Vinton's recording was included on his Greatest Hits album during autumn of 1964 and was concurrently issued as a single. The song spent 15 weeks on the Billboard Hot 100, reaching No. 1 on December 12, 1964, while reaching No. 3 on Billboard's Middle-Road Singles chart. In Canada, the song reached No. 1 on RPM's "Top 40 & 5" chart, while reaching No. 5 on the CHUM Hit Parade. The song also reached No. 2 on New Zealand's "Lever Hit Parade", No. 8 in Australia, No. 24 in Flemish Belgium, and entered into the top 3 in South Africa.

Manfred Mann - Do Wah Diddy Diddy (1964)

Manfred Mann - Do Wah Diddy Diddy (1964) on WLCY Radio
'60s #1 Hits on WLCY Radio, All Original Artist! Original Hits




"Do Wah Diddy Diddy" is a song written by Jeff Barry and Ellie Greenwich and originally recorded in 1963, as "Do-Wah-Diddy", by the American vocal group the Exciters.

It was soon covered by British R&B, Beat and pop band Manfred Mann. Manfred Mann's version, which was more commercially successful, was recorded on 11 June 1964, released on 10 July, and spent two weeks No. 1 in the UK Singles Chart in August, and two weeks at the No. 1 spot in the U.S. Billboard Hot 100 in October.

The Animals - House Of The Rising Sun (1964)

The Animals - House Of The Rising Sun (1964) on WLCY Radio
'60s #1 Hits on WLCY Radio, All Original Artist! Original Hits



"The House of the Rising Sun" is a traditional folk song, sometimes called "Rising Sun Blues". It tells of a life gone wrong in New Orleans; many versions also urge a sibling to avoid the same fate. The most successful commercial version, recorded in 1964 by the English rock group The Animals, was a number one hit in the United Kingdom, the United States, Sweden, Finland, Canada and Australia.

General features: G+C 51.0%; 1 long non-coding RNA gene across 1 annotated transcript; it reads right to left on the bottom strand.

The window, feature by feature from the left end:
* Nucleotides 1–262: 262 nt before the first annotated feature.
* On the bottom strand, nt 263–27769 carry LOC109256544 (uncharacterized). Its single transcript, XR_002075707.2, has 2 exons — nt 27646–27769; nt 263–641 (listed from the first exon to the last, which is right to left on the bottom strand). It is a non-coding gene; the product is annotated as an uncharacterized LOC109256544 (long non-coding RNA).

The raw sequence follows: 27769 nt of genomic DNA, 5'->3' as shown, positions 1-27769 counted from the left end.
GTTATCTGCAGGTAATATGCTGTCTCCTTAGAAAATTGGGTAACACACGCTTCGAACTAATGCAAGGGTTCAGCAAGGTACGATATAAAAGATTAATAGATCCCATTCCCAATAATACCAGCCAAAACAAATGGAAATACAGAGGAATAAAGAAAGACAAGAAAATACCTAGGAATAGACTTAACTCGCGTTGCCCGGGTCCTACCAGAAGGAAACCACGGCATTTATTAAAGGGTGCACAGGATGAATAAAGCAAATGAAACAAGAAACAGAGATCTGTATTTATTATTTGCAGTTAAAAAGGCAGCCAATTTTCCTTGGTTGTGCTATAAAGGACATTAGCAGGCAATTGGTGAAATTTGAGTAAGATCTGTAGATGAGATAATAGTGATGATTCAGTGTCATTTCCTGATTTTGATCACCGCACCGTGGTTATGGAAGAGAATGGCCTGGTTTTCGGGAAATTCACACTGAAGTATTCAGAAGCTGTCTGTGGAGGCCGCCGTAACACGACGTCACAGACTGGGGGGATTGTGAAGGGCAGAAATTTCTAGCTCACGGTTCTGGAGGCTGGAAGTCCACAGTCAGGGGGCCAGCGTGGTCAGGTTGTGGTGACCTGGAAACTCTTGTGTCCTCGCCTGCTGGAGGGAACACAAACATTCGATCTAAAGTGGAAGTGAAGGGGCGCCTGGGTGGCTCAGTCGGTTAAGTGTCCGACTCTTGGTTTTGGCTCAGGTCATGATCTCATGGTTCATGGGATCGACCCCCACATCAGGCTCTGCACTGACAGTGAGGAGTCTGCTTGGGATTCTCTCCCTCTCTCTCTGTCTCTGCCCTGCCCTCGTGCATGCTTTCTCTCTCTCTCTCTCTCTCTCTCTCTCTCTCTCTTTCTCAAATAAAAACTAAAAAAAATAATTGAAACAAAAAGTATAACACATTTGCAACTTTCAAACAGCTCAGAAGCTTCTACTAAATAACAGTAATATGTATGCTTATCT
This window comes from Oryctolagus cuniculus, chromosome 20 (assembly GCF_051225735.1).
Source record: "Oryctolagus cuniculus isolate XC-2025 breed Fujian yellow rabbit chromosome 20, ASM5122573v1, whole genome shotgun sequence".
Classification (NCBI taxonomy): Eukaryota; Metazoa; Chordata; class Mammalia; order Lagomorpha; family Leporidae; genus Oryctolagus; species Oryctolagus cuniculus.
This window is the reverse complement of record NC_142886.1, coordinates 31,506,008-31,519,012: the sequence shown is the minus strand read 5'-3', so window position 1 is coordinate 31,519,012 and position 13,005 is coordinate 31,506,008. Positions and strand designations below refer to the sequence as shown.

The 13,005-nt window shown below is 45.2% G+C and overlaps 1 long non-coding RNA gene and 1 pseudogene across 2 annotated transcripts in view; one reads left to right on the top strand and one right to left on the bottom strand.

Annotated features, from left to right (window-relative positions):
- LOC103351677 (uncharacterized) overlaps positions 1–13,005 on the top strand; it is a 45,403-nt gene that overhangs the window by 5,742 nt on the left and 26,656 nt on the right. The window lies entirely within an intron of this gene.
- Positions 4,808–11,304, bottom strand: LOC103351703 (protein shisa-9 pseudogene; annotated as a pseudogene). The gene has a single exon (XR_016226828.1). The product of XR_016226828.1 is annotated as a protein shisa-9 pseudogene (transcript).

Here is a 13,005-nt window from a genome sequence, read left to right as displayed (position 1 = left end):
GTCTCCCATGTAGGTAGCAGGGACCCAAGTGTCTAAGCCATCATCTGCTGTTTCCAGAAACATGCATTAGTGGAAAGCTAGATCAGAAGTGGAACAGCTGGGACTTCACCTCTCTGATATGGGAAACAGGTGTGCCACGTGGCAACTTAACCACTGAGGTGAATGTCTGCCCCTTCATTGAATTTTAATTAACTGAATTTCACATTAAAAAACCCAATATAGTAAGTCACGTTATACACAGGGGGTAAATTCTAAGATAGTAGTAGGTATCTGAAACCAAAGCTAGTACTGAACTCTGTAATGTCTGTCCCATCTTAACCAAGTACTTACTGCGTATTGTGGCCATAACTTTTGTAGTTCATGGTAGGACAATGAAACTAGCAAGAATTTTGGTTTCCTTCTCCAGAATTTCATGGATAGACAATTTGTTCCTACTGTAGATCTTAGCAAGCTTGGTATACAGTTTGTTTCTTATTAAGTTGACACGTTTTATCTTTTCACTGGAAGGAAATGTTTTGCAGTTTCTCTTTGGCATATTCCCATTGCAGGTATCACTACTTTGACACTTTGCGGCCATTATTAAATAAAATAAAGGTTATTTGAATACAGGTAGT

Like many classic folk ballads, the authorship of "The House of the Rising Sun" is uncertain. Musicologists say that it is based on the tradition of broadside ballads such as The Unfortunate Rake of the 18th century, and that English emigrants took the song to America where it was adapted to its later New Orleans setting. There is also a mention of a house-like pub called the "Rising Sun" in the classic Black Beauty published in 1877, set in London, England, which may have influenced the title.

The oldest known existing recording is by Appalachian artists Clarence "Tom" Ashley and Gwen Foster, who recorded it for Vocalion Records in 1934. Ashley said he had learned it from his grandfather, Enoch Ashley.

An interview with Eric Burdon revealed that he first heard the song in a club in Newcastle, England, where it was sung by the Northumbrian folk singer Johnny Handle. The Animals were on tour with Chuck Berry and chose it because they wanted something distinctive to sing. This interview refutes assertions that the inspiration for their arrangement came from Bob Dylan. The band enjoyed a huge hit with the song, much to Dylan's chagrin when his version was referred to as a cover. The irony of this was not lost on Dave Van Ronk, who said the whole issue was a "tempest in a teapot," and that Dylan stopped playing the song after The Animals' hit because fans accused Dylan of plagiarism. Dylan has said he first heard The Animals' version on his car radio and "jumped out of his car seat" because he liked it so much.

Dave Marsh described The Animals' take on "The House of the Rising Sun" as "...the first folk-rock hit," sounding "...as if they'd connected the ancient tune to a live wire." Writer Ralph McLean of the BBC agreed that, "It was arguably the first folk rock tune," calling it "a revolutionary single" after which "the face of modern music was changed forever." Van Ronk claims that this version was based on his arrangement of the song.

The Animals' version transposes the narrative of the song from the point of view of a woman led into a life of degradation, to that of a man, whose father was now a gambler and drunkard, as opposed to the sweetheart in earlier versions.